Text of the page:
For African-Americans in Ohio, coming out to vote during this election was personal. Many saw the state’s voter-ID bills as a direct threat to rights denied their ancestors decades earlier. Fueled as much by angst against the ID mandate as enthusiasm for a black president, African-Americans voted at a rate so much higher than 2008 that they may have been the decisive voting bloc.
President Obama captured Ohio, arguably the most important battleground state, thanks to record African-American turnout. The Resurgent Republic, an independent not-for-profit organization that gauges public opinion, pointed out, “If African-American turnout was in line with 2008, Romney would have won Ohio,” according to Politico.
Ohio, with its complex melting-pot populace that crosses many socioeconomic levels, has long been a battleground. National Journal’s Ron Brownstein asserted that Obama took Ohio by focusing on income equality and fairness, a strategy that attracted enough working-class whites and blacks to swing the election. But some observers also point to a 2011 effort to spur blacks to vote.
That plus anger stirred by the still-pending voter-ID bill that passed the Ohio House last year became the impetus that reenergized many African-American voters, said E. Faye Williams, president of the National Congress of Black Women. During a Washington event on the minority vote weeks before the election, Williams told a small group that such laws would likely push minorities to come out in droves.
While African-Americans account for 12 percent of the state’s population, they made up 15 percent of Ohio's electorate in November, a jump from 11 percent in 2008. “It exceeded our expectations,” said Sybil Edwards-McNabb, president of the NAACP's Ohio Conference. “We’re very pleased with the results.”
The NAACP had called the state voter-ID bill, passed in days by the Republican-held House, “the most restrictive in the country.” Billboards in the months leading to the election placed in black and Hispanic neighborhoods warned, “Voter fraud is a felony!” After much public outcry, the ads were removed.
In a way, the Ohio surge represented a movement, shared by blacks in other states, to preserve the vote, a right denied only a few generations ago to grandparents or great-grandparents of many of these voters. In 2008, blacks came out in large numbers during that historic election for a chance to elect the first black president. “This time around, it was widely to protect the vote,” Williams explained. “We know our history. When voter-suppression laws increased, people saw a way to hold on to what we had.”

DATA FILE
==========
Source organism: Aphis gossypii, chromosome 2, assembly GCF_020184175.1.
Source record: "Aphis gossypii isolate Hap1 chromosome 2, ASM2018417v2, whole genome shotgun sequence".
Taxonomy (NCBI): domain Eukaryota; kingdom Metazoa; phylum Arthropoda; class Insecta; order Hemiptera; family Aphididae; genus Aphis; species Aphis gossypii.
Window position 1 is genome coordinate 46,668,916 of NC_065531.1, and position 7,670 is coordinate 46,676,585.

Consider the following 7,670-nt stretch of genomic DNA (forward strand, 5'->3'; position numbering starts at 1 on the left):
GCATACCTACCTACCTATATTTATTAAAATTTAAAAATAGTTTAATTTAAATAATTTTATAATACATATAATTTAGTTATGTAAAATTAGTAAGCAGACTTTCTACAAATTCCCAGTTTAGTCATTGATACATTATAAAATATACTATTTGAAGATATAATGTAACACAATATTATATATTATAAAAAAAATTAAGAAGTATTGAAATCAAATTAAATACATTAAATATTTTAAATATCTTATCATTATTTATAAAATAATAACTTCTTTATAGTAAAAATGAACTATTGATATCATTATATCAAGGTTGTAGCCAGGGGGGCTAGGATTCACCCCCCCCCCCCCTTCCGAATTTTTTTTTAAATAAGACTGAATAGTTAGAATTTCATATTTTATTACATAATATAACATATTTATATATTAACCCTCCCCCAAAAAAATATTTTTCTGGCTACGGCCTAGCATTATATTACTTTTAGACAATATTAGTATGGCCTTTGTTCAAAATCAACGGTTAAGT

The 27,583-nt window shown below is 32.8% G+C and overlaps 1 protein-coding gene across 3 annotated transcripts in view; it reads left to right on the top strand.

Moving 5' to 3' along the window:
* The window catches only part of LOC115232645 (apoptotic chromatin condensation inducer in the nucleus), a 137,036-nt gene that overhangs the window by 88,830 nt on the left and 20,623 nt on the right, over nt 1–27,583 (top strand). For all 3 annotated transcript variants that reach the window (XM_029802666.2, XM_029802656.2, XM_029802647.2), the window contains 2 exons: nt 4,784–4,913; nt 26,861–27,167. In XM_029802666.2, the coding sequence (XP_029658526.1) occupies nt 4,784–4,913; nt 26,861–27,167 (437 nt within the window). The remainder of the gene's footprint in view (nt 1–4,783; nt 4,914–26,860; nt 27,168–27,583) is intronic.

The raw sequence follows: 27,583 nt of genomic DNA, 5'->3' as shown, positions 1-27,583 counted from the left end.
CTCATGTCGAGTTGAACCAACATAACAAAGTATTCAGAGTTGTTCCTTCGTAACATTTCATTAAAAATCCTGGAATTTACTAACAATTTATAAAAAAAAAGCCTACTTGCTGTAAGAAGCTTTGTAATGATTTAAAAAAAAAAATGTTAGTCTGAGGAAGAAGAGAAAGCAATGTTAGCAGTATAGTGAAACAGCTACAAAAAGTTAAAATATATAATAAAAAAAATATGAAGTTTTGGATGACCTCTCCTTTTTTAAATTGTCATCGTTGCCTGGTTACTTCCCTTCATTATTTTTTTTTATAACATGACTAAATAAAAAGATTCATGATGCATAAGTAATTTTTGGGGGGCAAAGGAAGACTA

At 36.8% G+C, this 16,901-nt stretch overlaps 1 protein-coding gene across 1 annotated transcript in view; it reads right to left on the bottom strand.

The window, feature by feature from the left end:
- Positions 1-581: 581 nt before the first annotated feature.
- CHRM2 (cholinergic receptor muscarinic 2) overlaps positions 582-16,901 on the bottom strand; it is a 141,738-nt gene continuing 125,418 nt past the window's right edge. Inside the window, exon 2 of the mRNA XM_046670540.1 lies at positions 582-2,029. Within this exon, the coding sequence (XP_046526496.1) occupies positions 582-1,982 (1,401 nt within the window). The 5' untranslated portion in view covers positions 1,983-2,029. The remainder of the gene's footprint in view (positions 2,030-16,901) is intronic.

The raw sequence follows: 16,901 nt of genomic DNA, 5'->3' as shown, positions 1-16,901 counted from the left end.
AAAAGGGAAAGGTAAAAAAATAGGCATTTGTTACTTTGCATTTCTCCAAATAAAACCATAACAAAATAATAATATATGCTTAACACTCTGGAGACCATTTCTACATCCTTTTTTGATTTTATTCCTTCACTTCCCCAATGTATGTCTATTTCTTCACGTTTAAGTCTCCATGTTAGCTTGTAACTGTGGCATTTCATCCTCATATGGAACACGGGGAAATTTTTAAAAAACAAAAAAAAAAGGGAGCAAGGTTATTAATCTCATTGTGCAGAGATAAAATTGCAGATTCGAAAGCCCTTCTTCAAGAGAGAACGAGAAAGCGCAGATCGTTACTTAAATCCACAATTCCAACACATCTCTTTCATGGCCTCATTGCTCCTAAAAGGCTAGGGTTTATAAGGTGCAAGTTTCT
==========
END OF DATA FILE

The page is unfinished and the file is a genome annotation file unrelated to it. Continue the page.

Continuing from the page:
Since the start of 2011, about 25 laws and two executive actions in 19 states regarding voting passed, according to the Brennan Center for Justice. Community and church activists charged the GOP with attempting to hold down the minority vote.
During the early July NAACP conference in Houston, for example, U.S. Attorney General Eric Holder called the Texas voter-ID law a “poll tax.” And Rep. John Lewis, D-Ga., who once marched alongside Martin Luther King Jr., emphasized that these laws were being pushed to “stop some people from voting.”
“The Republican leader in the Pennsylvania House even bragged that his state's new voter-ID law is ‘gonna allow Governor Romney to win the state.’ That's not right,” Lewis said during a speech during the Democratic convention.
Pierrette “Petee” Talley of the Ohio Coalition on Black Civic Participation pointed out that blacks for decades had fought efforts to diminish their right to vote. The fight this election season became personal to them, she said.
The nonpartisan coalition, aimed at increasing voter participation, immediately jumped into the fray in Ohio. It began a campaign to educate the public on proposed changes, Talley said. The voter-ID was lost in political wrangling. Another bill restricting early voting, HB194, was signed last fall but repealed in May by Republican Gov. John Kasich.
An alliance of Masons, Methodists, and black unions, among others groups, led by Ohio’s NAACP, had already built strong momentum to get out the vote. “And we just kept going,” Talley recalled.
Their door-to-door educational campaigns became voter-registration drives. Speaking with residents, coalition members learned that a number of blacks had been purged from voting rolls because they moved or missed federal elections yet believed they were still registered to vote. “We became engaged in a very aggressive registration and certification campaign,” she said.